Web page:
The Old Mill, which was built in 1746, had been sold twice before it was auctioned off in 1897 when the NHA paid $885 for it.
The ASME (American Society of Mechanical Engineers) recognized the Old Mill as a Historic Mechanical Engineering Landmark in 1992.
Nantucketers of the eighteenth and nineteenth centuries relied on cornmeal mush to complement their meals of mutton or chowder. It is thought to be the oldest American windmill still in continuous operation, and it still grinds grain into cornmeal today.
The mill has undergone some maintenance over the years, and after major renovations in 1930, 1936, and 1983, it can once again grind maize just as it did 250 years ago.
Corn is grown in such great quantity and economic importance on this island that there was five windmills to grind the crop.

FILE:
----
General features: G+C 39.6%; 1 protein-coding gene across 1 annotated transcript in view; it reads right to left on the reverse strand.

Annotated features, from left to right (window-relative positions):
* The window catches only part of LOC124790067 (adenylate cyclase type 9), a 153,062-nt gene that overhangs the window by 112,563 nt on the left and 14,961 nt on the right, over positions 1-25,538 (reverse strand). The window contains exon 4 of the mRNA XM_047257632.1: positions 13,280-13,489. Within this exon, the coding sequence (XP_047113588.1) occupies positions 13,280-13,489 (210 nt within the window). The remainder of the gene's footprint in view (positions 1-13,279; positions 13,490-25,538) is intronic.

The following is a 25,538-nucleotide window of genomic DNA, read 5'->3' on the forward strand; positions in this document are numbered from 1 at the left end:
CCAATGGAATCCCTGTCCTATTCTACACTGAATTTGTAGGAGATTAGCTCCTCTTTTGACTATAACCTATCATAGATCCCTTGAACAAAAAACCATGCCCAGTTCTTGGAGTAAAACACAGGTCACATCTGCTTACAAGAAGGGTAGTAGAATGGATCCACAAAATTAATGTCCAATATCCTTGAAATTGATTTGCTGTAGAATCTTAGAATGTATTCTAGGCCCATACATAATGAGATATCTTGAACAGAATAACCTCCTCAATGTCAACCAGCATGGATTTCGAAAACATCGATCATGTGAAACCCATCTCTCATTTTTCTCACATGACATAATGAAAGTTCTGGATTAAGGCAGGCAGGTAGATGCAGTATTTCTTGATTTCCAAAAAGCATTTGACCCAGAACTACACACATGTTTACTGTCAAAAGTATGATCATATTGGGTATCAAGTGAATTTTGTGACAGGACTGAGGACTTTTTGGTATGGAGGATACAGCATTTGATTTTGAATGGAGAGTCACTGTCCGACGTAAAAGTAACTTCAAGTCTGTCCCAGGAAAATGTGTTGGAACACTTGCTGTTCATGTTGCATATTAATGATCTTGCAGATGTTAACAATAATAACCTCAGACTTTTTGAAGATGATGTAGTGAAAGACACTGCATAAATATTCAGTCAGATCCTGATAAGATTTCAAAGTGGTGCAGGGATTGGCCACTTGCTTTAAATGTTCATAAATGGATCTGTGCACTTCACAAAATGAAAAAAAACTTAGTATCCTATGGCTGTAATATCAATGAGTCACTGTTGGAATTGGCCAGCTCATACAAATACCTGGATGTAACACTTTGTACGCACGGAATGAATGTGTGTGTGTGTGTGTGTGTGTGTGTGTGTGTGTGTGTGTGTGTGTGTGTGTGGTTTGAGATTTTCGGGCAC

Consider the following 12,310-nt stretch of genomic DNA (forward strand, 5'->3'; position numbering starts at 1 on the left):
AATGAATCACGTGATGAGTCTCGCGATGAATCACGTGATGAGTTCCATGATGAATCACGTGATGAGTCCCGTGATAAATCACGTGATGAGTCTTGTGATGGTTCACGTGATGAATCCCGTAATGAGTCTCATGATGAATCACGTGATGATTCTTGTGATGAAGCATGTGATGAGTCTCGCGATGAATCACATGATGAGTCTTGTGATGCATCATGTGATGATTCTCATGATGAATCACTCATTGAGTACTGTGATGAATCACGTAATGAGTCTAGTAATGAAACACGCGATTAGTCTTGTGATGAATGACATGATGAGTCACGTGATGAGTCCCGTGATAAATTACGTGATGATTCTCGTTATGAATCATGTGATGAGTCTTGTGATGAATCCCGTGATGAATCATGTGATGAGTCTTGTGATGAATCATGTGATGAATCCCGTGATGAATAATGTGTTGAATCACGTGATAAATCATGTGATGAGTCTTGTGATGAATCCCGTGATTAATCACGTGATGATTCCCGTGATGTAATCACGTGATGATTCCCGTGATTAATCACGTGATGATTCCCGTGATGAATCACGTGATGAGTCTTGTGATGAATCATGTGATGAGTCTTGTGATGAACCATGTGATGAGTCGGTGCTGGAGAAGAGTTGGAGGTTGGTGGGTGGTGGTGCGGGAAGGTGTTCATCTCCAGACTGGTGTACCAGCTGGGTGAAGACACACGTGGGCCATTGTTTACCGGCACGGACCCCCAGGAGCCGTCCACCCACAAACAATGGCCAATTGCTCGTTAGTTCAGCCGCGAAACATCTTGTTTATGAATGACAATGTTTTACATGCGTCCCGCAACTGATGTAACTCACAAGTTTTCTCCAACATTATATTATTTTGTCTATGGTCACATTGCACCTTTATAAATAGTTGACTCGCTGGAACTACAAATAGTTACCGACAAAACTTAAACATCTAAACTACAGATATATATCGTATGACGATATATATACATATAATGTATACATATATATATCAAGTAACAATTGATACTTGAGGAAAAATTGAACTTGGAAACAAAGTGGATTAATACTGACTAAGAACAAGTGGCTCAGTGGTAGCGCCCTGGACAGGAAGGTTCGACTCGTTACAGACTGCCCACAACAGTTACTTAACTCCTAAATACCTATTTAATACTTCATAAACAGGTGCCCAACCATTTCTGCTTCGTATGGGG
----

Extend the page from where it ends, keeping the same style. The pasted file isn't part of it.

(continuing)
The Anniversary Celebration
The Nantucket Historical Association (NHA) would like to extend an invitation to the general public to attend a presentation about the history of harvest time on the island as well as one of the most notable historical monuments on Nantucket.
This event will take place in the Old Mill, 50 Prospect Street, on Saturday, October 22, from 11 a.m. to 4 p.m.
The program will also commemorate the 125th anniversary of the Old Mill’s acquisition by the organization in 1897. Everyone will have free access to the festivity.
Participants are invited to take part in activities that explore the working of the mill, such as demonstrations and an artifact table, as well as crafts that feature the mill and use maize byproducts.
During this ceremony, the NHA will be joined by the Mashpee Wampanoag tribe in order to discuss a wide variety of local harvest rites. The locally-owned Snick Snack truck will sell attendees special cornmeal-based nibbles.